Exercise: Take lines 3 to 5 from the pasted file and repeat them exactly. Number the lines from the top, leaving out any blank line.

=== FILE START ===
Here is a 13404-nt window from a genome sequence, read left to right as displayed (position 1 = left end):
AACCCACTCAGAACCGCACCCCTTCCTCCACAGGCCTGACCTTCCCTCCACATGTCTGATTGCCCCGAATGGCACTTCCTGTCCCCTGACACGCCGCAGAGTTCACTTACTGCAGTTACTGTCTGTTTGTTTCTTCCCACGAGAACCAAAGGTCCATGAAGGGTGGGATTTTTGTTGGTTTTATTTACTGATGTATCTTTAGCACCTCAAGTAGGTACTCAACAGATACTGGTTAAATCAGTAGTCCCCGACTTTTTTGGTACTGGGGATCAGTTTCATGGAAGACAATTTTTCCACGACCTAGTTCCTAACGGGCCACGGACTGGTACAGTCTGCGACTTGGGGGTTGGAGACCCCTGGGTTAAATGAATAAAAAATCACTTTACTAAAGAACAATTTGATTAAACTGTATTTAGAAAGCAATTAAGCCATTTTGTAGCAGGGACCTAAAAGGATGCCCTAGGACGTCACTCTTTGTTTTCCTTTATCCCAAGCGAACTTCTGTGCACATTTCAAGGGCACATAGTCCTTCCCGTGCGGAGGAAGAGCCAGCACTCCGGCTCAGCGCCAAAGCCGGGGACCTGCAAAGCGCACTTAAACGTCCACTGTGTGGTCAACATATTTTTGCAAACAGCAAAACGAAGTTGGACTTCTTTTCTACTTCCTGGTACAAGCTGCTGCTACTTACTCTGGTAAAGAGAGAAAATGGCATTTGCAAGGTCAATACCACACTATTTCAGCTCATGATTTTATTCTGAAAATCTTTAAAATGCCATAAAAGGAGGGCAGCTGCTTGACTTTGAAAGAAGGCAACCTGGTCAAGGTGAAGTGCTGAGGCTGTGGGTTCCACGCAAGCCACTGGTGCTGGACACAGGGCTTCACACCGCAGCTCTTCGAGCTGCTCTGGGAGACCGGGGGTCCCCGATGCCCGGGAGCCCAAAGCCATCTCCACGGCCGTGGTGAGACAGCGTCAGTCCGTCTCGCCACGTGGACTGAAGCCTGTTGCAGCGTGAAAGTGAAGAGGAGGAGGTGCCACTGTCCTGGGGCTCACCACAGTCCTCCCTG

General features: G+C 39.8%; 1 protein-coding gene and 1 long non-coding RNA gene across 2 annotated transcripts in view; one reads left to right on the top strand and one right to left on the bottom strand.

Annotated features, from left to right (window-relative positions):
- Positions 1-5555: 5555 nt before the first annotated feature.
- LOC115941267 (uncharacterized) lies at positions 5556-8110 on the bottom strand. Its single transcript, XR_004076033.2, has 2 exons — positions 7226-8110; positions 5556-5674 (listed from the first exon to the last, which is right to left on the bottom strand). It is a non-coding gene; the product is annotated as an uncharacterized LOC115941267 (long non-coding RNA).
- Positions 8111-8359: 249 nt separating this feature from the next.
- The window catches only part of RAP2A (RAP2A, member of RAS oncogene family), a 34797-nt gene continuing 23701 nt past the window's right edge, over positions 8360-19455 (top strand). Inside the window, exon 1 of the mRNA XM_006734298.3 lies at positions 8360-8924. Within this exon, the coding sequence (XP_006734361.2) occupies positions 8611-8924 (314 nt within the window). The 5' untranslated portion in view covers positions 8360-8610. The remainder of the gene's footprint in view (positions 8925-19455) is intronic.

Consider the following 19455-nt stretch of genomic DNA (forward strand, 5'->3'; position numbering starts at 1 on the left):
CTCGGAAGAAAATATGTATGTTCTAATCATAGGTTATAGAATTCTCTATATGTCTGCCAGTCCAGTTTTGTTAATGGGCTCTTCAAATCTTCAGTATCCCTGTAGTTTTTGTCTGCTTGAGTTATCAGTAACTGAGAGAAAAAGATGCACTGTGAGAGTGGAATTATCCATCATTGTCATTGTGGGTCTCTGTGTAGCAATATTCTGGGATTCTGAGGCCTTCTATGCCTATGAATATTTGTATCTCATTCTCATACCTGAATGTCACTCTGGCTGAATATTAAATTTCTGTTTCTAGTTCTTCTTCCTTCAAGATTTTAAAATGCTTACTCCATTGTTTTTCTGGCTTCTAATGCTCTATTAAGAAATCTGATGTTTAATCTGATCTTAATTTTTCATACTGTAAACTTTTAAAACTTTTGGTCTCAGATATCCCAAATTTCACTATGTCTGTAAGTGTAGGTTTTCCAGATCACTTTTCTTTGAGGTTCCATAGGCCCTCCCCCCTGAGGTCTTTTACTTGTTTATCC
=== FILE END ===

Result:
General features: G+C 39.8%; 1 protein-coding gene and 1 long non-coding RNA gene across 2 annotated transcripts in view; one reads left to right on the top strand and one right to left on the bottom strand.

Annotated features, from left to right (window-relative positions):
- Positions 1-5555: 5555 nt before the first annotated feature.